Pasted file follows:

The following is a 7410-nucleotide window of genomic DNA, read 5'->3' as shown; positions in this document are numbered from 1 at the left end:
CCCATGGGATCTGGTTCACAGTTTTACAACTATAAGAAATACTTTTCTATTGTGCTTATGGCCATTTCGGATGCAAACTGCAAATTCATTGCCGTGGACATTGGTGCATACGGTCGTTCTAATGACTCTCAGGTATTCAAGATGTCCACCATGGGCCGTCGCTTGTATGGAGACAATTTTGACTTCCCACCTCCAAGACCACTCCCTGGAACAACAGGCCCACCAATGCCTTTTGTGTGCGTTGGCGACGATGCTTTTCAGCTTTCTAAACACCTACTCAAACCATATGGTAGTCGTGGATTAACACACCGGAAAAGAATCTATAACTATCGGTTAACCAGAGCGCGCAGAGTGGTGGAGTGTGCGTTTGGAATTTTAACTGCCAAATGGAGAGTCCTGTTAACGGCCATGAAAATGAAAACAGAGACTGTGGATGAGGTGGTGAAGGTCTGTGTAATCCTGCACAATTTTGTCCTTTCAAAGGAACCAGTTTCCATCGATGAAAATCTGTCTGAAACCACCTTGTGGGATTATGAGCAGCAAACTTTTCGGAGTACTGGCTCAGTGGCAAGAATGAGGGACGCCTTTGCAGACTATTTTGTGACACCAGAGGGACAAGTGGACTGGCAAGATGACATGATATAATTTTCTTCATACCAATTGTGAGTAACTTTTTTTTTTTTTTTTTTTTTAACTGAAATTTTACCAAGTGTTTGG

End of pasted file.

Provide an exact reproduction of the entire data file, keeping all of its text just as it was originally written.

The following is a 7410-nucleotide window of genomic DNA, read 5'->3' as shown; positions in this document are numbered from 1 at the left end:
CCCATGGGATCTGGTTCACAGTTTTACAACTATAAGAAATACTTTTCTATTGTGCTTATGGCCATTTCGGATGCAAACTGCAAATTCATTGCCGTGGACATTGGTGCATACGGTCGTTCTAATGACTCTCAGGTATTCAAGATGTCCACCATGGGCCGTCGCTTGTATGGAGACAATTTTGACTTCCCACCTCCAAGACCACTCCCTGGAACAACAGGCCCACCAATGCCTTTTGTGTGCGTTGGCGACGATGCTTTTCAGCTTTCTAAACACCTACTCAAACCATATGGTAGTCGTGGATTAACACACCGGAAAAGAATCTATAACTATCGGTTAACCAGAGCGCGCAGAGTGGTGGAGTGTGCGTTTGGAATTTTAACTGCCAAATGGAGAGTCCTGTTAACGGCCATGAAAATGAAAACAGAGACTGTGGATGAGGTGGTGAAGGTCTGTGTAATCCTGCACAATTTTGTCCTTTCAAAGGAACCAGTTTCCATCGATGAAAATCTGTCTGAAACCACCTTGTGGGATTATGAGCAGCAAACTTTTCGGAGTACTGGCTCAGTGGCAAGAATGAGGGACGCCTTTGCAGACTATTTTGTGACACCAGAGGGACAAGTGGACTGGCAAGATGACATGATATAATTTTCTTCATACCAATTGTGAGTAACTTTTTTTTTTTTTTTTTTTTTAACTGAAATTTTACCAAGTGTTTGG